I made a special section in my aStore for the DVD and Blu-ray releases. Please note that some films are bundled together.
Even with the rather strict limitations I put in place, the list of available films is impressively lengthy, don’t you think? And remember, I’m not even beginning to count the American feature films that are held in archives or private collections. And those films are vastly outnumbered by the pre-1915 features that are missing and presumed lost, like this one:
False: “The Birth of a Nation” was the first film shown at the White House
Such respected news sources as NPR (“It even became the first movie ever to be screened at the White House.”) and the Washington Post (“on Feb. 18 it became the first feature film to be screened at the White House.”) parrot the usual narrative.
Well, then, what is this, pray tell?
Cabiria was an Italian epic that became an international smash hit. On June 26, 1914, it was shown on the White House lawn before President Woodrow Wilson and others. For those of you keeping score at home, that’s over half a year before The Birth of a Nation‘s February 1915 screening.
And this is where the smartypants and the wiseacre come into play.
Ah, but “Birth” was the first movie shown inside the White House! “Cabiria” was shown on the lawn.
Okay, first of all, both sources listed above use the phrase “at the White House” without specifying whether it was on the lawn or indoors but I’ll be a sport.
Yeah, Cabiria was screened on the White House lawn in June of 1914. Birth was screened indoors in February of 1915. Take a look at those months, remember that central air conditioning was not yet a thing and tell me where you think you would like to view these films. If Cabiria had been screened in February, I have no doubt the big event would have been indoors as well. But Washington D.C. in June? Heck yeah the lawn!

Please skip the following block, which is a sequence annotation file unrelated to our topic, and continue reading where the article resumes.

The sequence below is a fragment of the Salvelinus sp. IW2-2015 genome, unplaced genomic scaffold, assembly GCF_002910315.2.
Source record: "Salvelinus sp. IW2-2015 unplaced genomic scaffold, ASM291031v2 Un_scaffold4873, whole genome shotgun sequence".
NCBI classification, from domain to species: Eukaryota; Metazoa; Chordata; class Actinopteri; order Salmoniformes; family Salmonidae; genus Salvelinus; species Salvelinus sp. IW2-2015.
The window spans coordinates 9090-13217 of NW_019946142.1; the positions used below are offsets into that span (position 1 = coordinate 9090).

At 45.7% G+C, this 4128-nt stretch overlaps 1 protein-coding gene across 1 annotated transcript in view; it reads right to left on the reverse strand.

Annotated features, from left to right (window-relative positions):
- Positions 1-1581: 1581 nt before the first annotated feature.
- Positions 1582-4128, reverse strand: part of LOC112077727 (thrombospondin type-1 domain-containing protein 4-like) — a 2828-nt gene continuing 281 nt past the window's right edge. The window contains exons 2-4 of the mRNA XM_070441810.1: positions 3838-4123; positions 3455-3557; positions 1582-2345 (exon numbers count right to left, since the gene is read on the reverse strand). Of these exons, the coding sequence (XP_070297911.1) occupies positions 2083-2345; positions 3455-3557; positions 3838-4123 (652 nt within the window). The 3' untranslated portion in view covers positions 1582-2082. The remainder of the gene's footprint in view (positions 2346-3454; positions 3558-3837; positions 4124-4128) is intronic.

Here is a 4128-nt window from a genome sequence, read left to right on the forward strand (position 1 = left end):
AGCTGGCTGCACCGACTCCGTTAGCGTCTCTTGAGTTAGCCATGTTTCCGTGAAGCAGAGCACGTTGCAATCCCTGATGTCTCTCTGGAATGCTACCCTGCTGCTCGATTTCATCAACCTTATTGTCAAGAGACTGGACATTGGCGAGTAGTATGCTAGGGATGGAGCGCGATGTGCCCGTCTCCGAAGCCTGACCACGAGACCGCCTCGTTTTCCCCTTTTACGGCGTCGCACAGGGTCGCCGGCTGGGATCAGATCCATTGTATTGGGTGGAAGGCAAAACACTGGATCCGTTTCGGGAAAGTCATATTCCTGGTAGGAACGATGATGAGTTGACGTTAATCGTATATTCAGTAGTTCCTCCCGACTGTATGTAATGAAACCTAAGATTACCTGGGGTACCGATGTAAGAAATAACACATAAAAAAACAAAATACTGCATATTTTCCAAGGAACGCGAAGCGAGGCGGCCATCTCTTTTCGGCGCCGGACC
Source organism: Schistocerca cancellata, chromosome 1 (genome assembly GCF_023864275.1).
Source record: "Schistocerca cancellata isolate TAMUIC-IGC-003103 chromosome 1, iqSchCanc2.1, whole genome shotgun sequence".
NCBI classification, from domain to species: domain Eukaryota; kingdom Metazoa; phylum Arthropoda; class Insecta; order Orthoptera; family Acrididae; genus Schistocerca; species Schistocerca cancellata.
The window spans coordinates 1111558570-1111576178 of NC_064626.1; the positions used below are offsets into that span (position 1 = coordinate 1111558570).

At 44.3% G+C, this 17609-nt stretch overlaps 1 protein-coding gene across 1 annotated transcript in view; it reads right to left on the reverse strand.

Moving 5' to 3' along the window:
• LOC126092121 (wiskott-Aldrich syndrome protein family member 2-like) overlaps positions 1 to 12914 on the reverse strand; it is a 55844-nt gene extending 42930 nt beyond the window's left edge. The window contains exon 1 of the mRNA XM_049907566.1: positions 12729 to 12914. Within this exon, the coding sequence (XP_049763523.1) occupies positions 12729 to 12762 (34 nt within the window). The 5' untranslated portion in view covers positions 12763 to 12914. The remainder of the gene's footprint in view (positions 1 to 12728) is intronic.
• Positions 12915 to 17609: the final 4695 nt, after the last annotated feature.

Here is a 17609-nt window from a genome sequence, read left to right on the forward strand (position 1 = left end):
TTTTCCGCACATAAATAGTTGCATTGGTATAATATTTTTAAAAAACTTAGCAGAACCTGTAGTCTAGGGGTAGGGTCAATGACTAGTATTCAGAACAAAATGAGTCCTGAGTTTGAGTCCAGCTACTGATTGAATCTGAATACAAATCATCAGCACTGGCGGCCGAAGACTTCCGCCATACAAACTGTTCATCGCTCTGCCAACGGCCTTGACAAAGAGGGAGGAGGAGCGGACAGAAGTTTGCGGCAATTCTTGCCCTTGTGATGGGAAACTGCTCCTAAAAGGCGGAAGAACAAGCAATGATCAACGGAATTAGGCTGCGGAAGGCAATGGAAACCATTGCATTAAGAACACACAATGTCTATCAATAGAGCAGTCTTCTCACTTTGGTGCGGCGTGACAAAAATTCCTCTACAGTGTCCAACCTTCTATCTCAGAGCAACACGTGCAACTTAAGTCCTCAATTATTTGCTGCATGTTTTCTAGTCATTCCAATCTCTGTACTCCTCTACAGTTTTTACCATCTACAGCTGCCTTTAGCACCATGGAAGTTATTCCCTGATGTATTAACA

(In June of 1914, the average temperature in Washington D.C. was a pleasant 73.8 degrees Fahrenheit, ideal for outdoor diversions if the humidity was not too bad. February of 1915 averaged a nippy 38.8 degrees, which we can safely describe as sweater weather. For you Celsius people, that’s 23.2 degrees and 3.7 degrees respectively, if Google’s conversion calculator does not lead me astray.)
To add to that, Cabiria was a monster hit and so an outdoor screening would cause no controversy. The Birth of a Nation (still entitled The Clansmen at this point) was already creating a stir due to its incendiary content. Woodrow Wilson’s East Room screening of the film in the presence of his daughters and Cabinet likely would have been necessary even if the weather permitted an outdoor exhibition. The picture was not screened for jollies, it was being examined to see if concerns about its content were warranted.
(Irony alert! The East Room is also where Abraham Lincoln’s body lay in state after his assassination.)
The point of all this? We’re reading entirely too much into the screening locations and too little into the reasons for them. Cabiria was shown because it was popular and people liked it. Birth was screened ahead of its New York premiere as a matter of state business. This distinction only strengthens Cabiria‘s claim as the first feature film to receive a White House screening.
(Oh, and the “history written in lighting” quote so often attributed to President Woodrow Wilson? Almost certainly not his words and not credited to him during his lifetime. In his excellent biography of Wilson, A. Scott Berg brings out that the only firsthand reaction to the film is found in a letter dated three years after the screening. In it Wilson writes “I have always felt that this was a very unfortunate production and I wish most sincerely that its production might have been avoided, particularly in communities where there are so many colored people.”)
In any case, honey lambs, I have a little present for you. It’s from Motography and dated March of 1912. The pertinent section is in the third paragraph.
Yay, Teddy! It just figures that nature programs would be screened under his watch. To recap, Roosevelt personally invited Richard Kearton to the White House to screen nature films and deliver a lecture in 1908, neatly predating the screenings of both Cabiria and Birth. Surely, the Kearton nature films can make a strong case for being the first films to receive presidential praise. In fact, Roosevelt was still talking enthusiastically about the successful event years later.